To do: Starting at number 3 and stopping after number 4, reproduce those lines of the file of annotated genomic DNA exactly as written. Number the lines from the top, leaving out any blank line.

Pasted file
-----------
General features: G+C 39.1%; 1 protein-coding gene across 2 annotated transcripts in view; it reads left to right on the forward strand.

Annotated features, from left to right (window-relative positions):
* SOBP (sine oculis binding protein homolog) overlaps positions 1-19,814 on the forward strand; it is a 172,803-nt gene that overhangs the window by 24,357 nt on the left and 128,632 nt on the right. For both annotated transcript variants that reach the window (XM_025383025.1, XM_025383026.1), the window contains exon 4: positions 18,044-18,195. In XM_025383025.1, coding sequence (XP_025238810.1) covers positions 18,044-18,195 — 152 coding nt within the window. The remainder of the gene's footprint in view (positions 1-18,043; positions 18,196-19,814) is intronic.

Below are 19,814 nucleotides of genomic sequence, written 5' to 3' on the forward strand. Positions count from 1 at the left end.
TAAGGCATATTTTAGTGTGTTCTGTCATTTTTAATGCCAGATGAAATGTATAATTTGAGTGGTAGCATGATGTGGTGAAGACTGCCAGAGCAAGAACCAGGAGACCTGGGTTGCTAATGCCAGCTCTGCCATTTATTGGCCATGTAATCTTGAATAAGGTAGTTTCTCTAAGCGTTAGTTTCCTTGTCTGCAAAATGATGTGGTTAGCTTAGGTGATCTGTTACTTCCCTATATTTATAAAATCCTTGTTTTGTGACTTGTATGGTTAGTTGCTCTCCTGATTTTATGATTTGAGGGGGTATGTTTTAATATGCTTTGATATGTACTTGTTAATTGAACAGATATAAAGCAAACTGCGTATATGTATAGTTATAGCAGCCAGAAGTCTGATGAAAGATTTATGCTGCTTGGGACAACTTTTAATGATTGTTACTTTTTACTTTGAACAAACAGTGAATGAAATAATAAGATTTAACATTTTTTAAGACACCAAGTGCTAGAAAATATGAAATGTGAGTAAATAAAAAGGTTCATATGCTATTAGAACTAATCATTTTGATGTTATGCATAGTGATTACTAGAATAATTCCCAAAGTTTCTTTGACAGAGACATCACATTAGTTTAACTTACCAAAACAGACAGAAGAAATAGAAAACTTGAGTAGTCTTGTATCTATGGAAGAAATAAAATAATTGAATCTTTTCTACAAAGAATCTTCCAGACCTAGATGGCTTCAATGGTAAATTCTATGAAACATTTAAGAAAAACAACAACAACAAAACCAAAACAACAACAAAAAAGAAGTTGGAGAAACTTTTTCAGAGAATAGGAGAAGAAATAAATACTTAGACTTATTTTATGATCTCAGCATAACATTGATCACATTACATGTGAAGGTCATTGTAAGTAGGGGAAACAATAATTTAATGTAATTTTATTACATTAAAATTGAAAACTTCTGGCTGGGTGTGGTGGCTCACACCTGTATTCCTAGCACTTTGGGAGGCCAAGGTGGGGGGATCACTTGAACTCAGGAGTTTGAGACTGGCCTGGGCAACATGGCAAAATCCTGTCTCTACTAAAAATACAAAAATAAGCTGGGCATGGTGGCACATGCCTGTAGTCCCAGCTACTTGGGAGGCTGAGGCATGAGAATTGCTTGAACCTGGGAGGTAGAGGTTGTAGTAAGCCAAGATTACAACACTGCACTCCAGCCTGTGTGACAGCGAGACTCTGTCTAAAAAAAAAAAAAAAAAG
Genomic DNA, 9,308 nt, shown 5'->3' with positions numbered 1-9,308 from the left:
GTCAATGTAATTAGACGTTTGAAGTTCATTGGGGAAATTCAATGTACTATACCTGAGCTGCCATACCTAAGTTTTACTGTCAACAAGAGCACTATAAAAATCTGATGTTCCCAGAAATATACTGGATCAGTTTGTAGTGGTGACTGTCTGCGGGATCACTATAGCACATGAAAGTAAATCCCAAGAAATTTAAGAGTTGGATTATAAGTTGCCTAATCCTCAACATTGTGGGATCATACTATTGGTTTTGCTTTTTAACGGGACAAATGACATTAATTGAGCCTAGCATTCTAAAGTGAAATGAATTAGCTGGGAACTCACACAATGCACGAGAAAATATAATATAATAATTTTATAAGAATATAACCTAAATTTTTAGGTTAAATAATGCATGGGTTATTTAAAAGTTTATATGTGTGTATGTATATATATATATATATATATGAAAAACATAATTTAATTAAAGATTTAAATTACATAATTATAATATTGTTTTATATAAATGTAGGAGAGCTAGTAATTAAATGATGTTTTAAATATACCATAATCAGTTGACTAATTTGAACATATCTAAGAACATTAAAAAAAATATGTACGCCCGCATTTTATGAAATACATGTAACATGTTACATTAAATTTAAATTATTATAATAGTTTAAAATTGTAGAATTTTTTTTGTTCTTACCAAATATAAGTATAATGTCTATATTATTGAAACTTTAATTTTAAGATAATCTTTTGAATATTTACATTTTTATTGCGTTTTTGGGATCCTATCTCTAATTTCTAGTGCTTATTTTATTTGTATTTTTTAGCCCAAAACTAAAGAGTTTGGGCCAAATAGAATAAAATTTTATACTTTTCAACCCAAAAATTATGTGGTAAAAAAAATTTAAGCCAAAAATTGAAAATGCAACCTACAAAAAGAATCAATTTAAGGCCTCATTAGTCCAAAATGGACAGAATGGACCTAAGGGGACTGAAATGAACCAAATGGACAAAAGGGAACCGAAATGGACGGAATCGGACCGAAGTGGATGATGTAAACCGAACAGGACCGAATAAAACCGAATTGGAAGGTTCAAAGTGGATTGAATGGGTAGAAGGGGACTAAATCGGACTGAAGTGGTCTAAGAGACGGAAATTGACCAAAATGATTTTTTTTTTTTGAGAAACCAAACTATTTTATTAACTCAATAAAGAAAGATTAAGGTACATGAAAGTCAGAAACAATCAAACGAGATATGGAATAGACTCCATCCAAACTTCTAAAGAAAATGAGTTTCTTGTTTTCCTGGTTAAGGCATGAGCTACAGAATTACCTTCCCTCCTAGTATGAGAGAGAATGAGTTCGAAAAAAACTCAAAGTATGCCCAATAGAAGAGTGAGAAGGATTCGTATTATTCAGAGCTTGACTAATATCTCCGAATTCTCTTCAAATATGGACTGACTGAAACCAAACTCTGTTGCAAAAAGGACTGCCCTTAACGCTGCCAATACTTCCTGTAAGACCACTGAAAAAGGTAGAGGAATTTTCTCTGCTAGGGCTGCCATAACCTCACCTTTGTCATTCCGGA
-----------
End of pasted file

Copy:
* SOBP (sine oculis binding protein homolog) overlaps positions 1-19,814 on the forward strand; it is a 172,803-nt gene that overhangs the window by 24,357 nt on the left and 128,632 nt on the right. For both annotated transcript variants that reach the window (XM_025383025.1, XM_025383026.1), the window contains exon 4: positions 18,044-18,195. In XM_025383025.1, coding sequence (XP_025238810.1) covers positions 18,044-18,195 — 152 coding nt within the window. The remainder of the gene's footprint in view (positions 1-18,043; positions 18,196-19,814) is intronic.

Below are 19,814 nucleotides of genomic sequence, written 5' to 3' on the forward strand. Positions count from 1 at the left end.